The genome1 - The genomes: how? The methods we have...

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The genomes: how? The methods we have available today for determining the sequence of DNA can produce sequence data for at most 1000 bases . This means that it is necessary to split up the total DNA of an organism, sequence the parts, and reassemble the know sequence segments based on similarity (identity) between the overlapping parts of the DNA sequence segments. The two main variants of this 'divide-and-conquer' approach are: Clone-based sequencing First generate stable clones of rather large segments of DNA from the organism under study. The size of the segments depend on the technique used. The most commonly used are cosmids (max 45 kb), BACs (max 300 kb) and YACs (max 400 kb). The clones are selected so that they cover the genome (on a per-chromosome basis) in as complete but non-redundant fashion as possible, thus defining a so- called tiling path. This is done by so-called physical mapping. For each selected clone, sequence it by fragmenting the DNA in them randomly, sequencing about 500-700 bases, and reassembling the complete clone sequence from the data. The complete genome is then reassembled from the known tiling path and the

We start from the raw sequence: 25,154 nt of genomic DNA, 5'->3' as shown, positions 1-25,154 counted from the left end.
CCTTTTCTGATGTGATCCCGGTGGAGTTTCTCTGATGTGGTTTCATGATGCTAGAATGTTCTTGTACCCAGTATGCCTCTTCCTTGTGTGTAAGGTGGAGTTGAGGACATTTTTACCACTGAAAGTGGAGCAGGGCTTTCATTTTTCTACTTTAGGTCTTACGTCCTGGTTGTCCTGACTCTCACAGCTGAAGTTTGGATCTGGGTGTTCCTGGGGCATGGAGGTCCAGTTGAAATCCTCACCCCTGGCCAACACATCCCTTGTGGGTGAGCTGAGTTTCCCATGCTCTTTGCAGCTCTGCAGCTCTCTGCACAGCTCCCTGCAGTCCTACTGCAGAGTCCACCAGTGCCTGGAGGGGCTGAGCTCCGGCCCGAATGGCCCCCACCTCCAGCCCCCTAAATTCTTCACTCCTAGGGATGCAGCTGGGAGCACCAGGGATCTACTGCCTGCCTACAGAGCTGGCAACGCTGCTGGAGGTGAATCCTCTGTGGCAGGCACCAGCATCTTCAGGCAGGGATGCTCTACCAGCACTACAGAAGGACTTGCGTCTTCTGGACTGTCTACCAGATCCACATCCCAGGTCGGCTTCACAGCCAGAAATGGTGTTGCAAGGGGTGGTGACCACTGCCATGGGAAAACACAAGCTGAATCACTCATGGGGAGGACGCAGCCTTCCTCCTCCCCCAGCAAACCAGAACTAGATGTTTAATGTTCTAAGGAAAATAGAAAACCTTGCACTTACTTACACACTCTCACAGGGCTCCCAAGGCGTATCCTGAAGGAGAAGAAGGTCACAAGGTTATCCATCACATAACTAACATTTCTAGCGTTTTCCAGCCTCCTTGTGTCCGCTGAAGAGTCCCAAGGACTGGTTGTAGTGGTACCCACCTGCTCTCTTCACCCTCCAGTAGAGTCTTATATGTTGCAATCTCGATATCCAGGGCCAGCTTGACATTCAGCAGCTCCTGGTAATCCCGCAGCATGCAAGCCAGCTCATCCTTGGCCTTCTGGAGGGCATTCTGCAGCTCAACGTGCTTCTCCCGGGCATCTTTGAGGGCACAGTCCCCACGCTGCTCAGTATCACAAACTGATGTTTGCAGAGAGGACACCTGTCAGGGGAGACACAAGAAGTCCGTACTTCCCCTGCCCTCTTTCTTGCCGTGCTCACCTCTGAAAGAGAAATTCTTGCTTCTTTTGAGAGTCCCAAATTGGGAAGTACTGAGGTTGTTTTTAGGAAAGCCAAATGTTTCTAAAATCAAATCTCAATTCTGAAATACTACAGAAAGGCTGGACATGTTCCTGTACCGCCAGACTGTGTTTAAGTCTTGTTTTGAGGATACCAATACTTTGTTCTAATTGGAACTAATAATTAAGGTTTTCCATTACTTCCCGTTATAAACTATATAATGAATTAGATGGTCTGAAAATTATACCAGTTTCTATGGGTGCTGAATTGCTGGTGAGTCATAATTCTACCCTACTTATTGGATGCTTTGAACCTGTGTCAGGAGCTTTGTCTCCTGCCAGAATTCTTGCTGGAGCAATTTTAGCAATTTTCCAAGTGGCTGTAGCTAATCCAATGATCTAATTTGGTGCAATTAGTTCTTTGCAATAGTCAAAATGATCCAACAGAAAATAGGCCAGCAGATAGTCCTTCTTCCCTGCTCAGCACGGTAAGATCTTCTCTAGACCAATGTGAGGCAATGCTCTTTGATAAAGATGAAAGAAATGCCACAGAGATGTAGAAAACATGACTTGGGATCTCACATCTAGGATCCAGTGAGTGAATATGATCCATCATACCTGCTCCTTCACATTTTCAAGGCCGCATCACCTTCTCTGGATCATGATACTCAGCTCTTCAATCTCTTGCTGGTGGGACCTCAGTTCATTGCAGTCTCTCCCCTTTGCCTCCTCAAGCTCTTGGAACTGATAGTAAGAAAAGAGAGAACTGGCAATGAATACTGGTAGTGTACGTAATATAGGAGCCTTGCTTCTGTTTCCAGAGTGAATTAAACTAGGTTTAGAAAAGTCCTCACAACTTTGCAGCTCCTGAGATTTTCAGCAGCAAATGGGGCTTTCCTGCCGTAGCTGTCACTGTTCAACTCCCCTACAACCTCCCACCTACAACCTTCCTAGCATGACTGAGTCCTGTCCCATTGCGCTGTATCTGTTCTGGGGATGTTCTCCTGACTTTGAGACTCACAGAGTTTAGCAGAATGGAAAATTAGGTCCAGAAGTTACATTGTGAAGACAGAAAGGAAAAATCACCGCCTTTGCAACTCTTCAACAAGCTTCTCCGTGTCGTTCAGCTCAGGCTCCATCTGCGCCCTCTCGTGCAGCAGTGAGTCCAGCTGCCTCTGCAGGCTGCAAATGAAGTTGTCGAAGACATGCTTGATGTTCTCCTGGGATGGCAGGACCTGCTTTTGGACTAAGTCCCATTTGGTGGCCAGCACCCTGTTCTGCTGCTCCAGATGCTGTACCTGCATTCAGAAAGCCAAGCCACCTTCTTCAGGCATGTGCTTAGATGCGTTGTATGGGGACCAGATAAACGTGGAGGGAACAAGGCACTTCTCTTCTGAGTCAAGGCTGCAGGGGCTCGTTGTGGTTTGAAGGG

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This note was uploaded on 11/22/2011 for the course CHEMISTRY CHM1025 taught by Professor Laurachoudry during the Fall '10 term at Broward College.

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The genome1 - The genomes: how? The methods we have...

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